Although the Great Recession is over, you wouldn’t know it by looking at the PR budgets of most organizations. Like other areas of business, many of us are being asked to do more with less. This means making sacrifices and focusing on what is absolutely essential to success. One thing that is often put on the “nice to have” rather than the “must do” list is formal media training. For most organizations, that probably makes sense, but that doesn’t mean that it should be ignored all together. Brand PR professionals and agency staff should still make the effort to ensure that spokespeople have basic media skills. Even if you have to do the training yourself, make sure that anyone who will participate in an interview has a good grasp of these fundamentals.
Prepare and Practice
A press interview should never be a “wing it” kind of situation. It is important, in advance, to do due diligence on the reporter, their publication and their audience. A list of expected questions should be compiled ahead of time and the interviewee should practice answering them.
Outline Key Messages
Never forget that the interview is being done because you believe that it will benefit the brand, not as a favor to the reporter. With that in mind, take the time to develop the key messages that you want to make it into the final story. Choose three or four important points and develop easily quoted soundbites to communicate them.
Check the News
You never want to get blindsided by a question about breaking news related to your industry or your company. Before an interview, be sure to check your media dashboard so that you will be ready to answer questions about recent events.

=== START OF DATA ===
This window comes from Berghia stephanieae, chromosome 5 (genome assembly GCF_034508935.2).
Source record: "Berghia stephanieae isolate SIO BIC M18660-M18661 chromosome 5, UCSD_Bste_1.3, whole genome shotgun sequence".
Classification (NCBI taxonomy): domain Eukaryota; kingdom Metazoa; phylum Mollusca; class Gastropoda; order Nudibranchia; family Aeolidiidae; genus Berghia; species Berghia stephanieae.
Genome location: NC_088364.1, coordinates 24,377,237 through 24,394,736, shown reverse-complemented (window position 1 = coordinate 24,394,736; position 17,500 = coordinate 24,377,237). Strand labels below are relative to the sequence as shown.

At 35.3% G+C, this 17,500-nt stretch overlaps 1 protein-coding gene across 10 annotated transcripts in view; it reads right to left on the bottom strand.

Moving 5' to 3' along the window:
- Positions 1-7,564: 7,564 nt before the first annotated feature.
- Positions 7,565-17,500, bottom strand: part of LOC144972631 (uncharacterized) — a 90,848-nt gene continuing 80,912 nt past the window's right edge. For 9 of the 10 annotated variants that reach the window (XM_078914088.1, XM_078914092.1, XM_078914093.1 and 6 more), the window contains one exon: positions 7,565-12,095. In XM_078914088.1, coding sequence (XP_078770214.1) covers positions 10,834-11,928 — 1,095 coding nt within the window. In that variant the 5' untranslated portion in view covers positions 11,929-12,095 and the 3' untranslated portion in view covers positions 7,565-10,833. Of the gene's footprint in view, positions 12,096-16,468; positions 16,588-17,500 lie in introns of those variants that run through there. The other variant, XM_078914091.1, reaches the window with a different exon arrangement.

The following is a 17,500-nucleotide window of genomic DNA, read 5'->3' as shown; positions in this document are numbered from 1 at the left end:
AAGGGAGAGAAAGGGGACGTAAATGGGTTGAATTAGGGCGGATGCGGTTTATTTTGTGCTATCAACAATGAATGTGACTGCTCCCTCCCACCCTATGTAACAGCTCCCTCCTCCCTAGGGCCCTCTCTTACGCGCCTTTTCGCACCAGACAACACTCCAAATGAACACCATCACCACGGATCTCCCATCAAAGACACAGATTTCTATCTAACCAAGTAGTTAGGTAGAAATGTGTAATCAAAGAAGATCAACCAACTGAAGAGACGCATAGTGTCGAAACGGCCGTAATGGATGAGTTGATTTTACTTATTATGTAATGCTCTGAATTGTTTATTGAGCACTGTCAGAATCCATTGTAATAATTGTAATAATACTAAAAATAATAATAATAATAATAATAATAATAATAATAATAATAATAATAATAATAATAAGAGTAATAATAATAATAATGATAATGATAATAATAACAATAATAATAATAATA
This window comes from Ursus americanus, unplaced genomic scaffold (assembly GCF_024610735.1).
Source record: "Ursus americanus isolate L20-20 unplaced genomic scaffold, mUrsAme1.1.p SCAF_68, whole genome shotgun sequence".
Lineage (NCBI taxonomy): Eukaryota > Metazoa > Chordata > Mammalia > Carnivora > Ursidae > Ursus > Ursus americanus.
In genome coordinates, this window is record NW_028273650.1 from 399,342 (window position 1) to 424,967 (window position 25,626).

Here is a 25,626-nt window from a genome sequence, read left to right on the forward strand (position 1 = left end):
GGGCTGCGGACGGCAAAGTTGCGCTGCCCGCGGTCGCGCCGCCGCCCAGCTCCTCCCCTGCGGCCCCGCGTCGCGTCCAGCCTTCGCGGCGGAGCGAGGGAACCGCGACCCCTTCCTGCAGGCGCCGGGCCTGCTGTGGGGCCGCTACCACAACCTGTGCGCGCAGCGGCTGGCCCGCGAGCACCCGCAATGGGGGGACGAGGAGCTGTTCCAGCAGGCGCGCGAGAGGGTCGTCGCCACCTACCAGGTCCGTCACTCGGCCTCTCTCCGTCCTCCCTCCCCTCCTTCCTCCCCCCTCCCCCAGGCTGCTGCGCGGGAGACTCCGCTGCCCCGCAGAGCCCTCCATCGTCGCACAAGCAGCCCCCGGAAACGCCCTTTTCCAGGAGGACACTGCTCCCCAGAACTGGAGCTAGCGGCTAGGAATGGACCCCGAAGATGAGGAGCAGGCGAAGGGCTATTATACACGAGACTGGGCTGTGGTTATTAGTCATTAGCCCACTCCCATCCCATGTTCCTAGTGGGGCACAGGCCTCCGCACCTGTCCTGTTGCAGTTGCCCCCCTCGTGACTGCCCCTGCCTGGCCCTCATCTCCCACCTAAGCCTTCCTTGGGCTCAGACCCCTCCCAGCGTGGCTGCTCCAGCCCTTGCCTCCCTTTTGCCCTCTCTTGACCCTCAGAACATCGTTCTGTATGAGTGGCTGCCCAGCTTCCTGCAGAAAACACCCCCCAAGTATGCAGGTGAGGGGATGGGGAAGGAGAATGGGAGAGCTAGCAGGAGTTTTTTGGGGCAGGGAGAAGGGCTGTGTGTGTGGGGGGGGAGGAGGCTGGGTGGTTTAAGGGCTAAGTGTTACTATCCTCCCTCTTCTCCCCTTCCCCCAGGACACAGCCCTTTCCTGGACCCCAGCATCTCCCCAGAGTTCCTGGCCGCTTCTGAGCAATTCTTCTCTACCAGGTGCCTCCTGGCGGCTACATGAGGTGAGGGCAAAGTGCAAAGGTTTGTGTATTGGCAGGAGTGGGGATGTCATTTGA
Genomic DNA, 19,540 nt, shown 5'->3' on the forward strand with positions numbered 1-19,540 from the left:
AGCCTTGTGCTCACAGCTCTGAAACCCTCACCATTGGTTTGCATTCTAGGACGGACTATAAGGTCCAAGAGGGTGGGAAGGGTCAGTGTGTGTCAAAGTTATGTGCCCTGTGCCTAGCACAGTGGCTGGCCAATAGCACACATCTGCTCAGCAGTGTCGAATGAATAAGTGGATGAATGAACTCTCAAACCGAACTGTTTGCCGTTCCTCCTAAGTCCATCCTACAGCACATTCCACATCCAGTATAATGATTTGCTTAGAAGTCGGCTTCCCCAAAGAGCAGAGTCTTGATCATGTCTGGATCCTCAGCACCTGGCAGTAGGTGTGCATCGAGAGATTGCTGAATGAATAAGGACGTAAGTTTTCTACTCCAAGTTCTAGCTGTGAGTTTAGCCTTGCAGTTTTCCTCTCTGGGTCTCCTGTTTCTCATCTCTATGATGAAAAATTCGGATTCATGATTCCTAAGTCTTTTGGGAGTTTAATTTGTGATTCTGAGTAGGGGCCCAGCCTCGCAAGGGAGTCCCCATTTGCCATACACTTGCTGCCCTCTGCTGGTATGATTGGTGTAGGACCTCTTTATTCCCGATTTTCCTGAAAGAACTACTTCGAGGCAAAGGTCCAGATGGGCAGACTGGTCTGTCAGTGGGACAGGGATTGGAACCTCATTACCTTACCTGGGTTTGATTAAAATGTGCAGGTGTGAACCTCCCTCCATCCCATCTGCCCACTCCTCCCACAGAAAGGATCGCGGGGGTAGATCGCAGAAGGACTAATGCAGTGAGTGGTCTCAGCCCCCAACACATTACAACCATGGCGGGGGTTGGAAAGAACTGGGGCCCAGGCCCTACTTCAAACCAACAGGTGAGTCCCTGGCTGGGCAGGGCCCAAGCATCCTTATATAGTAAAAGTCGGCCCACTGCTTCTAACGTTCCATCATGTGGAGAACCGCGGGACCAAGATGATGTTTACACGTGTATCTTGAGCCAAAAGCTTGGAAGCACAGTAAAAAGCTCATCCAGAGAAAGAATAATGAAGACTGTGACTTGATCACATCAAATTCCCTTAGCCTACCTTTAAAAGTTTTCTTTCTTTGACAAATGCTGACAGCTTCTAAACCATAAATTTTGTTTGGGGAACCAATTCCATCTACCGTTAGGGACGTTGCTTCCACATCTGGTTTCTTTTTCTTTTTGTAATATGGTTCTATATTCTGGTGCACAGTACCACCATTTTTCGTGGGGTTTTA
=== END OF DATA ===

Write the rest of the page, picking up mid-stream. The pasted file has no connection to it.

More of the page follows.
Assume You Are on Record
Go in with the understanding that every single word you say might be made public. Former president, George H.W. Bush, understood this all too well. Speaking about the dangers of open microphones in 1991, he advised Arnold Schwarzenegger, “These, they're very dangerous. They trap you. Especially these furry ones...it's these furry guys that get you in real trouble. They can reach out and listen to something so keep it respectful here.” Carefully stick to your key message and never speculate. If you don’t know the answer to a question, say so. Instead, offer to find out the correct answer and follow up later.
Don’t Be Defensive
You want to come across as confident and competent, not defensive or arrogant. If negative questions are asked, don’t restate the negative in the answer. Instead, reframe it with a positive point of view. This is tricky, so it deserves some practice.
Even if the reporter speaks the language of your industry, their audience might not. By avoiding the use of industry lingo, acronyms and jargon, you increase the chances that the general public will understand your key messages.
At the conclusion of the interview, reiterate any follow up items, such as a head shot, company background or unanswered questions that you owe the reporter and follow up quickly.
Earned media is an important part of your PR strategy. Even if formal media training didn’t make the budget, be sure to make the effort to get the most out of every interview by walking each spokesperson through this abbreviated version.